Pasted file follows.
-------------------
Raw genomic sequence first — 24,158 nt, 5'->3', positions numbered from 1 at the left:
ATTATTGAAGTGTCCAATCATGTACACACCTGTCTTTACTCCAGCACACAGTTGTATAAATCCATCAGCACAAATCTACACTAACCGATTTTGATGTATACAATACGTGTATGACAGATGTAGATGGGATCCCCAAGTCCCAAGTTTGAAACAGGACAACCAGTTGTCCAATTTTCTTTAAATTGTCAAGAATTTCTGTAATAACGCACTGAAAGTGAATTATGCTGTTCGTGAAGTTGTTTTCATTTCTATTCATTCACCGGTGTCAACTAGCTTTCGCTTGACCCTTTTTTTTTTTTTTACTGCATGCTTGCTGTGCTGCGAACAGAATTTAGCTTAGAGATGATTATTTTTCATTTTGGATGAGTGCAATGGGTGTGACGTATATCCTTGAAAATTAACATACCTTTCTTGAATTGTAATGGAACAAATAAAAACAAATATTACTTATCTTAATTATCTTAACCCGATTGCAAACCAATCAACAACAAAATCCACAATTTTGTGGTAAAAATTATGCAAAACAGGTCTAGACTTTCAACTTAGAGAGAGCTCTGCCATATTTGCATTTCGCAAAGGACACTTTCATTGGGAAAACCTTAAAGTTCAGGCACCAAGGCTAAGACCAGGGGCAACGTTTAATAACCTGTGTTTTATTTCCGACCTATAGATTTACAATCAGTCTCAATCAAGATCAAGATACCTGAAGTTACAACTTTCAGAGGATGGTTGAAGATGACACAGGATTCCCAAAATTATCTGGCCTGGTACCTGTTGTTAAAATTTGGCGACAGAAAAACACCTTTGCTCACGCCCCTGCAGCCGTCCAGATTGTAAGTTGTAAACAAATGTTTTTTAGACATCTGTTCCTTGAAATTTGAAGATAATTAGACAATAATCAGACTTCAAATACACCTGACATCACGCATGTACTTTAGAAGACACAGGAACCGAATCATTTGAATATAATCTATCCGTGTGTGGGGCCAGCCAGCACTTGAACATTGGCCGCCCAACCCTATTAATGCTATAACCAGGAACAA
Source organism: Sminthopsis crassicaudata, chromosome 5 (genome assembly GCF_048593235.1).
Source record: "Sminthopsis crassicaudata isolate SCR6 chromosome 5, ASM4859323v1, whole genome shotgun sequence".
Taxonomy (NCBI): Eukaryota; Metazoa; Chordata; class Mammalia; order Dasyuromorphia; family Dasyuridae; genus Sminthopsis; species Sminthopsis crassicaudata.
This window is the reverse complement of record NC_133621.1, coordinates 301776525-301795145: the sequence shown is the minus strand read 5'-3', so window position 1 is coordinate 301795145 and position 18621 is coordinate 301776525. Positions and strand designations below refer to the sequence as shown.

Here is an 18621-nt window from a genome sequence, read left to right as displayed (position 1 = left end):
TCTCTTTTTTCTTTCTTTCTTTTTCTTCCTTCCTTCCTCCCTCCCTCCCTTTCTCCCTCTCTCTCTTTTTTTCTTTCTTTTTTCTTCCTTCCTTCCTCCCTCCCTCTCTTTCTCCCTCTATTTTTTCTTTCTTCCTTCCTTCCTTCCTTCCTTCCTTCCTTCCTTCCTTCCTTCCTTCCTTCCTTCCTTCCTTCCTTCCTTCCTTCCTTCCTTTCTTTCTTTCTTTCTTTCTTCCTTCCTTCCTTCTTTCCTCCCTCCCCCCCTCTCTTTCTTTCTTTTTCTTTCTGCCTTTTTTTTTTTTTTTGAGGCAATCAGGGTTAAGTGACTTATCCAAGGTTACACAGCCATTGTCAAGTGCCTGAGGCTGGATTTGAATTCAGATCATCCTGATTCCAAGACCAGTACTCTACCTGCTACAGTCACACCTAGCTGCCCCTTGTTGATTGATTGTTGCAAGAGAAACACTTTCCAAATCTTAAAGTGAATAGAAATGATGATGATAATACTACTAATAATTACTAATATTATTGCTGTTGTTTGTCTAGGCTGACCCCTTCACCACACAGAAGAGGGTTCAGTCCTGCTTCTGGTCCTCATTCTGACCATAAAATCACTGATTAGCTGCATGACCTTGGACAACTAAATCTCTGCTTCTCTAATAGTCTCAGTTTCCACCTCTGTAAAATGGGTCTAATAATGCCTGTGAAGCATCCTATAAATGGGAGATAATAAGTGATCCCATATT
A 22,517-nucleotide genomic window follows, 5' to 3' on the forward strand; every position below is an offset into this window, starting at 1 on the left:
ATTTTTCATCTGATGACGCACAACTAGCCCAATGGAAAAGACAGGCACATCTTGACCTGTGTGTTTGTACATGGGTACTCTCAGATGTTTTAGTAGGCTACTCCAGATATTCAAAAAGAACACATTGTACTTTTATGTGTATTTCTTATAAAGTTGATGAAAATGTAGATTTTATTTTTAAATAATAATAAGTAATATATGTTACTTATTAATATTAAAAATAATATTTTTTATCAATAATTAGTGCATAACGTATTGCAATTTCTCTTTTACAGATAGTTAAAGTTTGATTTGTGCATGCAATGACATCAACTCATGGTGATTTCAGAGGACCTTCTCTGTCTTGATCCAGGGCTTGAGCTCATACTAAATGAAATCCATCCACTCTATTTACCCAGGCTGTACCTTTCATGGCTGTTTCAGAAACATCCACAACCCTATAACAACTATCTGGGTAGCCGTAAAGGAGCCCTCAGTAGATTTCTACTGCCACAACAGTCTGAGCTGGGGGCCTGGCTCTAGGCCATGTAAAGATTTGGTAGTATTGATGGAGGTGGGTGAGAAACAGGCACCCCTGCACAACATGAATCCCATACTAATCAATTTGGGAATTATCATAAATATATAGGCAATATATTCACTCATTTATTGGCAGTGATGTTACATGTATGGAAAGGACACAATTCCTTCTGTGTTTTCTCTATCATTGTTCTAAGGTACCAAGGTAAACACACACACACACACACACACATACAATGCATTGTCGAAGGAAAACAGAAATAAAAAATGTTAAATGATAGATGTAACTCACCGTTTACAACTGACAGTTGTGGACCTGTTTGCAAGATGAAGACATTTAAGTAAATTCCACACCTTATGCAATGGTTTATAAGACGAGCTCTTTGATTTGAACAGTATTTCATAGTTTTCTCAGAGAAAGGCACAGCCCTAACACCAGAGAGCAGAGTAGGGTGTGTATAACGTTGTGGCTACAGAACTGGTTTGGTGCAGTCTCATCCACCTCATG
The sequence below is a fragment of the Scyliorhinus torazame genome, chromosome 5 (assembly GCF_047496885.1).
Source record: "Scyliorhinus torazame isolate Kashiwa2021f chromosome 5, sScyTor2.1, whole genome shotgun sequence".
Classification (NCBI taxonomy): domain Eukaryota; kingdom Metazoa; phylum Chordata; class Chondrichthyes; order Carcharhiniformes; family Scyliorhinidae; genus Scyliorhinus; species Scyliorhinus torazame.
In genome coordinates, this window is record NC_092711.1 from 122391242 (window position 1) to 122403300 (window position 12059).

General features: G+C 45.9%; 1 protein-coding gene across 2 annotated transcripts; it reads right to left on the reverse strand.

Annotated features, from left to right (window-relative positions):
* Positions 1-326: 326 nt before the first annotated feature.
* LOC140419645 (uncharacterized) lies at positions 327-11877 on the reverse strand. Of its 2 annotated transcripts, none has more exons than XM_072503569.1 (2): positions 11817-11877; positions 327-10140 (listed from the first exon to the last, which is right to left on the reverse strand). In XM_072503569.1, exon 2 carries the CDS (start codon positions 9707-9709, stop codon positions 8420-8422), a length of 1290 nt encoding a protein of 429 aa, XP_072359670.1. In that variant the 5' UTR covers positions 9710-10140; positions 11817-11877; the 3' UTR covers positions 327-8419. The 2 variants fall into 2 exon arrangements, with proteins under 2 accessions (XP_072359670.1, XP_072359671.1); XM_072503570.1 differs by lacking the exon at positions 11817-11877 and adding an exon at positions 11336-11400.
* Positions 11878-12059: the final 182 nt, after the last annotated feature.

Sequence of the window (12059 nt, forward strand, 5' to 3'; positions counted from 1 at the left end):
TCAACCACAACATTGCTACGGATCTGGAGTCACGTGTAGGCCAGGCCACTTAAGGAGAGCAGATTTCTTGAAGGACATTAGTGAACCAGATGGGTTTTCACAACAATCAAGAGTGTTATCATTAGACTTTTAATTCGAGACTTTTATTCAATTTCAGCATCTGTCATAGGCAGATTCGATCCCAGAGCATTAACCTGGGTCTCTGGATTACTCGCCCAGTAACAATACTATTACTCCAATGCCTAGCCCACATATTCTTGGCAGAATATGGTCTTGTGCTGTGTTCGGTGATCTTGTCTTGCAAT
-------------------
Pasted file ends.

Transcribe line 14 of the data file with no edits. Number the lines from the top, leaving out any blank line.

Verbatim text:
In genome coordinates, this window is record NC_092711.1 from 122391242 (window position 1) to 122403300 (window position 12059).